Service of Surefire Inducements to Channel Surf–Irritating Commercials

May 6th, 2024

Categories: Advertising, Annoying, Commercials, Irritating

Some advertisers want me to run for my remote control to move away from the station I’m on. That’s what happens the second I hear their viscerally irritating commercials.

This isn’t the first time I’ve covered the subject. In 2018 I berated the forced laughter in 1-800-I-Got Junk radio commercials that put me on edge. Then there was an E*Trade ad designed to scare 30-somethings to save now or end up like the 85-year-olds depicted dropping heavy packages and dragging weighty fire hoses to the music of a favorite Harry Belafonte tune, “Banana Boat Song.” In that post I praised NYU Langone hospital and State Farm for their pleasing adverts.

The year before my tooth-grinding hit list included My Pillow, Flip this House and Kars4Kids.

There were a few posts going back to 2014 about false advertising, such as DirectTV offering a cheap subscription for a year without noting it was contingent on a two-year contract. I wrote about some goofs such as Bud Light’s label boast “The perfect beer for removing ‘no’ from your vocabulary for the night. #UpForWhatever,” which some interpreted as condoning rape, and off-putting company name choices—CheapOair was one.

Rereading something I wrote in 2011 made me laugh again. My husband had shown me a full-page ad in the Sunday New York Times Book Review section that left out a crucial piece of information: Who the book was about! There was a photo of a past American President on the featured book cover, but the face wasn’t familiar to my husband who had read thousands of pages of American history and had a great memory. The title included the word President–but not which one. The ad had room for plenty of copy–the usual praise such as “gripping” and “compulsive reading” to “harrowing and fascinating saga” and “crackling tale of suspense.” Mistakes happen.

Here are a few current examples of commercials that grate on my ears these days:

  • Haribo gummi candies lead the list. Those whiney children’s voices coming out of the mouths of grownups—whether fictitious sports or business figures—hurt.
  • TMI—too much information—is what nauseates me when I am subject to all body deodorant commercials like the one for Mando. I keep thinking: Here’s a bar of soap–now take a shower. Click.
  • Four women singing the Kellog’s Club Crackers riff—especially the last woman who takes it away while the others laugh. So annoying.

I wonder if before accepting the ads the stations weigh the income against loss of viewers as often, I don’t return once I’ve moved on to another show. Are there any commercials that cause you to run from the room, turn off the sound or click to another station?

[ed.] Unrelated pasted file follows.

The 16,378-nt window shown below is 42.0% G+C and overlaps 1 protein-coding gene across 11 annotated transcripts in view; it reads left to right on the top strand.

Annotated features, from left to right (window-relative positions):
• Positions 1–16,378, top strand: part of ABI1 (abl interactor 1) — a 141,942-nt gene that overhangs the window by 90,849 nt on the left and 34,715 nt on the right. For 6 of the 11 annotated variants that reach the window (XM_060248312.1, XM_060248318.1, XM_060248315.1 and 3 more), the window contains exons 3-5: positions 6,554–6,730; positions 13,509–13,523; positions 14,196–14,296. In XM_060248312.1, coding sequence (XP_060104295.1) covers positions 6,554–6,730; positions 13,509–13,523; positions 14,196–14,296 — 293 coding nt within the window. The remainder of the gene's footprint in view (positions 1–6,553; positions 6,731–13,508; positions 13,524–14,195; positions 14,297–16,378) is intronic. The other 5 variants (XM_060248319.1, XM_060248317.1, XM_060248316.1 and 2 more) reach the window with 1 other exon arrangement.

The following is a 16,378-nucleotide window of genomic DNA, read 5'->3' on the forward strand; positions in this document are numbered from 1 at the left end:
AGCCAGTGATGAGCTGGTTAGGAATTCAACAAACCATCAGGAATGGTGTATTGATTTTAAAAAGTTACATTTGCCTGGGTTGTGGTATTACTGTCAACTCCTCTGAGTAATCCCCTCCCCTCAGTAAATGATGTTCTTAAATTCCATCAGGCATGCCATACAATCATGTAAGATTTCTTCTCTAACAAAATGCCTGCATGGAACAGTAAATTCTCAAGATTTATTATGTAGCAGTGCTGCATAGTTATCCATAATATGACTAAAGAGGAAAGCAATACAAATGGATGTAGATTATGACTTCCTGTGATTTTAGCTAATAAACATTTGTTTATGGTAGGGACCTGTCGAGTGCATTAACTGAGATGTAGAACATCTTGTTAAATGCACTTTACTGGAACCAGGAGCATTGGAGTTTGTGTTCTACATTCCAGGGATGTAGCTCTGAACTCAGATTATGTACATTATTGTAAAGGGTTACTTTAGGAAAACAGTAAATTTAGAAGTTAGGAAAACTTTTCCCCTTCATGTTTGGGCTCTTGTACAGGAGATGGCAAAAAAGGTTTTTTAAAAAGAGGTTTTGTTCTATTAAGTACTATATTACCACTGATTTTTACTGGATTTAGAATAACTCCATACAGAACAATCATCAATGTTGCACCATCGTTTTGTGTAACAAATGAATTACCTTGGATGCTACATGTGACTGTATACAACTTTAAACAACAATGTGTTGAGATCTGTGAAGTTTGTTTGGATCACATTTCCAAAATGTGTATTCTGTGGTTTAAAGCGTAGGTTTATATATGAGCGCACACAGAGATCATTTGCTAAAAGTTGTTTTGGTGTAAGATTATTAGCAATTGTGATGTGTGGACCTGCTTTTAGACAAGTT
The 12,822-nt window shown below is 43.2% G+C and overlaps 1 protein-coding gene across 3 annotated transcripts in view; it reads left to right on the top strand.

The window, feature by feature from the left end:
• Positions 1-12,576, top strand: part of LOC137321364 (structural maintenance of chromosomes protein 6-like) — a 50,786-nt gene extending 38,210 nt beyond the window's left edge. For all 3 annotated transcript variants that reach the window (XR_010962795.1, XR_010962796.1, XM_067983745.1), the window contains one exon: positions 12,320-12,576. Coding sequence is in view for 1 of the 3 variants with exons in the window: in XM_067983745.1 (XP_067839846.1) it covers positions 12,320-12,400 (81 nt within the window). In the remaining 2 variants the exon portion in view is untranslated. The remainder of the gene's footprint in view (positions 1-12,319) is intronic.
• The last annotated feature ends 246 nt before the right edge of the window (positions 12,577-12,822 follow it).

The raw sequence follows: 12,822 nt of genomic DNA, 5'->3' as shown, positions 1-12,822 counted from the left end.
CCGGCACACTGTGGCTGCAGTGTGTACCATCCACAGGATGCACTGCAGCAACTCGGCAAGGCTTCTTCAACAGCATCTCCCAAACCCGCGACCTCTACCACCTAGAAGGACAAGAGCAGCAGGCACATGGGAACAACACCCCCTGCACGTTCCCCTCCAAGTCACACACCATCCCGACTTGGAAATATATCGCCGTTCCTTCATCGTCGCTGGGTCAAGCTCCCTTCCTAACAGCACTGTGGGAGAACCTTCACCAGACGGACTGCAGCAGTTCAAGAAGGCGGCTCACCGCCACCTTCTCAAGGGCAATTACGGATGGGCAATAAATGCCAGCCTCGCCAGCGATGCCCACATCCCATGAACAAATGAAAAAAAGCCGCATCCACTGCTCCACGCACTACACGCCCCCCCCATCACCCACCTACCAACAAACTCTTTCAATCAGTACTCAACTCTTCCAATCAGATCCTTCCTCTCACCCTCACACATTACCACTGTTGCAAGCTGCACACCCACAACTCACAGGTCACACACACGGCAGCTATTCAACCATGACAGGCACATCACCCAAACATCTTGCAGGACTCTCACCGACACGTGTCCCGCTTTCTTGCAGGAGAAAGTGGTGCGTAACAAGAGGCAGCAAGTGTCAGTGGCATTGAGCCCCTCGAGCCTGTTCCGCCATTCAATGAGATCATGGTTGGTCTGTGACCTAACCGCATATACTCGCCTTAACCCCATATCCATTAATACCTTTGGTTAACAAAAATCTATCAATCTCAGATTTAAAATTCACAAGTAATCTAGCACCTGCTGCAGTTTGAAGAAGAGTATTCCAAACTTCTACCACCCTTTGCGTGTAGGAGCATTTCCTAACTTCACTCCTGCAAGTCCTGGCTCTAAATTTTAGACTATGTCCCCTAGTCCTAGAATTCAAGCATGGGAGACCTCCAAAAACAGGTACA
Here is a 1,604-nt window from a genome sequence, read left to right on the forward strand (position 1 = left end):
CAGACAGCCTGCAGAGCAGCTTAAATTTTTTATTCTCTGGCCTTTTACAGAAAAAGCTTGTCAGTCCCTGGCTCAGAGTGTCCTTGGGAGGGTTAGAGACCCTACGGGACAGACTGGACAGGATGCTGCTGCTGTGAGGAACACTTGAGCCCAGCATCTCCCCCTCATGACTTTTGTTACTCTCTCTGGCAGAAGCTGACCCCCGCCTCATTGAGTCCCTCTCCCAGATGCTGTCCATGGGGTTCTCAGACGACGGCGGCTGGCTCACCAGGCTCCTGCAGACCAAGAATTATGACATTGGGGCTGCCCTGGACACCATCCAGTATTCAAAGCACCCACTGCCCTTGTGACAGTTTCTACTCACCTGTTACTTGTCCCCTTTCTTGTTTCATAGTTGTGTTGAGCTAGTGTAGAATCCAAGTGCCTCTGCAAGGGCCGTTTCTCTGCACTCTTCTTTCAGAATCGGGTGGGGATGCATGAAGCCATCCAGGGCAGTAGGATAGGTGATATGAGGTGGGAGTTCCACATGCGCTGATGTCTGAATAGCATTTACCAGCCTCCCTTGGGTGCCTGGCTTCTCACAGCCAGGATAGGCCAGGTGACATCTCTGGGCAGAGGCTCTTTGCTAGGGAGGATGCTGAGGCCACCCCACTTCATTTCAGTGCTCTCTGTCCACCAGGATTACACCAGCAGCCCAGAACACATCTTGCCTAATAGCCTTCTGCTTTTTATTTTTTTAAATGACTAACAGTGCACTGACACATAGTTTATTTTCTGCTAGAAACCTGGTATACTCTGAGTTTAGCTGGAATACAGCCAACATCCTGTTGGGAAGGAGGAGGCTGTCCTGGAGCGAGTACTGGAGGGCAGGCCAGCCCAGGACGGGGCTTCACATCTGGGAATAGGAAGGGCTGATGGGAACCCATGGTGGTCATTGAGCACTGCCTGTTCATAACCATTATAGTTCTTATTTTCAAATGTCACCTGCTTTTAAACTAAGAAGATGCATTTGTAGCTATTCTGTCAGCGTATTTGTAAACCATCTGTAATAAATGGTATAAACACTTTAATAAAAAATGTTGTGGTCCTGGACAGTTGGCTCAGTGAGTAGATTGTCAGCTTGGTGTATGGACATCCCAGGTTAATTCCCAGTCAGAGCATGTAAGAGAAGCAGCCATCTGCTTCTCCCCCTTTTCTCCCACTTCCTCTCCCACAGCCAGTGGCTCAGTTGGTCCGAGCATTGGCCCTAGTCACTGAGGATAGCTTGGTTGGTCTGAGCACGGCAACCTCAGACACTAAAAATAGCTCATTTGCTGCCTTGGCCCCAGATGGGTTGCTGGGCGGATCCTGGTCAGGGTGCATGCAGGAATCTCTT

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12 Responses to “Service of Surefire Inducements to Channel Surf–Irritating Commercials”

  1. TC Said:

    JEANNE, YES, INDEED! TV HAS BECOME UNACCEPTABLE TO US BECAUSE OF ITS USING ADS TO DOMINATE SHOW TIME. NOT ONLY THAT, THE ADDS MOSTLY ARE RIDICULOUS AND MIND NUMBINGLY REPETITIVE. STREAMING OBVIOUSLY HAVING EFFECT IN POOR OUTDATED SHOWS. AND OFFERING PAY-PER-VIEW ALTERNATIVES NOT GOING TO MOVE THE NEEDLE. IF CONTINUES, NOT SURPRISED IF LUCRATIVE TV SALES FACE COME-UPANCE. WOE IS US. MAyBE BACK TO THE PRE-TV DAYS WHEN WE WERE USED TO OTHER MEANS OF SELF ENTERTAINING.

  2. Jeanne Byington Said:

    TC,

    I admit to watching many reruns of “Blue Bloods,” “Law and Order,” [especially with Jerry Orbach] and I discovered a show I missed its first time around–“Bull.” I often do the dishes; finish making dinner or perform other chores during the commercials. Otherwise, I find some good programs on Netflix. I have friends who subscribe to so many platforms on which they see any number of other good shows they tell me about. I fear my time and checkbook would be overwhelmed by following suit.

  3. ASK Said:

    I generally mute commercials for prescription drugs. (I don’t believe pharma cos. should have been allowed to advertise; the Jardiance ad is particularly annoying.) Whole body deodorants (Really necessary? I’ve met few people in business or socially who could clear a room) and personal care products are also irritating. As someone who has suffered from skin allergies throughout my life, I recall several dermatologists telling me too many Americans took too many showers stripping their skin of vital oils.